Last Updated on May 10, 2015, by eNotes Editorial. Word Count: 575
The central character of Camber of Culdi is Camber himself. It is not surprising that Camber becomes the center of legend and is even canonized, for Kurtz gives him every advantage: He is wise, gentle, stern, a master politician, a doughty fighter, a kind father, good master, intellectual giant, and...
(The entire section contains 575 words.)
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The central character of Camber of Culdi is Camber himself. It is not surprising that Camber becomes the center of legend and is even canonized, for Kurtz gives him every advantage: He is wise, gentle, stern, a master politician, a doughty fighter, a kind father, good master, intellectual giant, and possessor of the greatest and most fluent power in Gwynned. For all this, however, Camber still emerges as human and believable. He is subject to doubts and to grief, and he exhibits a dry sense of humor. In other words, Camber is not simply set forth as paragon: Camber lives, acts, and feels.
Kurtz uses Camber in several ways. He is the sounding board for other characters. He and Joram are meant to act out the classic confrontation of father and son (although this is stated more than shown). Camber and Alister Cullen exemplify the man of intellect and the man of action, and the ways they can overlap. Camber and Cinhil are contrasting types of idealists: Camber the pragmatic, able to act on his idealism; and Cinhil, the dreamer, preferring his ideal world to remain just out of reach.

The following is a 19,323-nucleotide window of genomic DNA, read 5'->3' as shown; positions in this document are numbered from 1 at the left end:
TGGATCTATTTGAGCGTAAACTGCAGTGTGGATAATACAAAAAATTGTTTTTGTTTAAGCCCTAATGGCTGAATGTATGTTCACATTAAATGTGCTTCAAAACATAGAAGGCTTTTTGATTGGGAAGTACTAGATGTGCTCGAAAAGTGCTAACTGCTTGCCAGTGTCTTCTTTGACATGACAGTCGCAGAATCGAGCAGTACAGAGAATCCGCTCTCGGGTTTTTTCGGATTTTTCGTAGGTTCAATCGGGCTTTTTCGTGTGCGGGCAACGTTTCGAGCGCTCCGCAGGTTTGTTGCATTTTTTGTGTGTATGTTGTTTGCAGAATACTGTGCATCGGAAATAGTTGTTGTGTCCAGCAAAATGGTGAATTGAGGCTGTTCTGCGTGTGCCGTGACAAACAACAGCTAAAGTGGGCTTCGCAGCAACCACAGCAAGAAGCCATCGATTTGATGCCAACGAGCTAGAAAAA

Perhaps Camber's most interesting relationship is with Brother Benedict, born Cinhil Haldane, rightful heir to Gwynned's throne, and yanked from the peaceful anonymity of his cloister to take that throne whether he wills it or not. The two men in many ways mirror each other. Both have a real vocation. Camber, in the court of the books, will go from the active man of the world to become leader of a religious order and finally bishop. Cinhil, on the other hand, moves oppositely, from monk to king, from God to world. And yet neither ever fully leaves behind his original bent. Camber remains politically active, and Cinhil mourns his lost priesthood to the detriment of his kingdom and his family. Camber, a man born to lead and to shoulder responsibility, must retreat more and more, eventually surrendering even his personal identity to further the cause of the kingdom. Cinhil, although of the royal blood, never really accepts his kingship or his responsibilities as king, although he performs such duties as are required of him.
Cinhil is one of the most complex figures in the novel. The other characters decide upon their course of action and then follow it willingly and with determination. Cinhil is never given the luxury of choosing his own way, and so his doubts and fears and even his very human selfishness and anger are understandable. When he manages to act with dignity or compassion for another, one senses he has gained a real triumph, even though he invariably relapses immediately.
Each of the other characters in Camber of Culdi is masterfully drawn, so that despite the crowded canvas no character is ever confused with another. Each is a brightly-delineated individual.
Oddly enough, however, Kurtz seems to be uneasy about working with women and romance. Her men are individualistic, drawn by a master hand, but her women are little more than one-dimensional figures. Ariella of the Camber series can hardly be distinguished from Charissa of the Deryni books. Bronwyn and Megan are virtually interchangeable even though their situations are vastly different. Even Evaine, the most fully-drawn, seems to be but a more evolved version of Richenda, Morgan's love-interest from the Deryni trilogy. For the most part, Kurtz's female characters are mere plot contrivances and lack the lifelike richness of her male characters.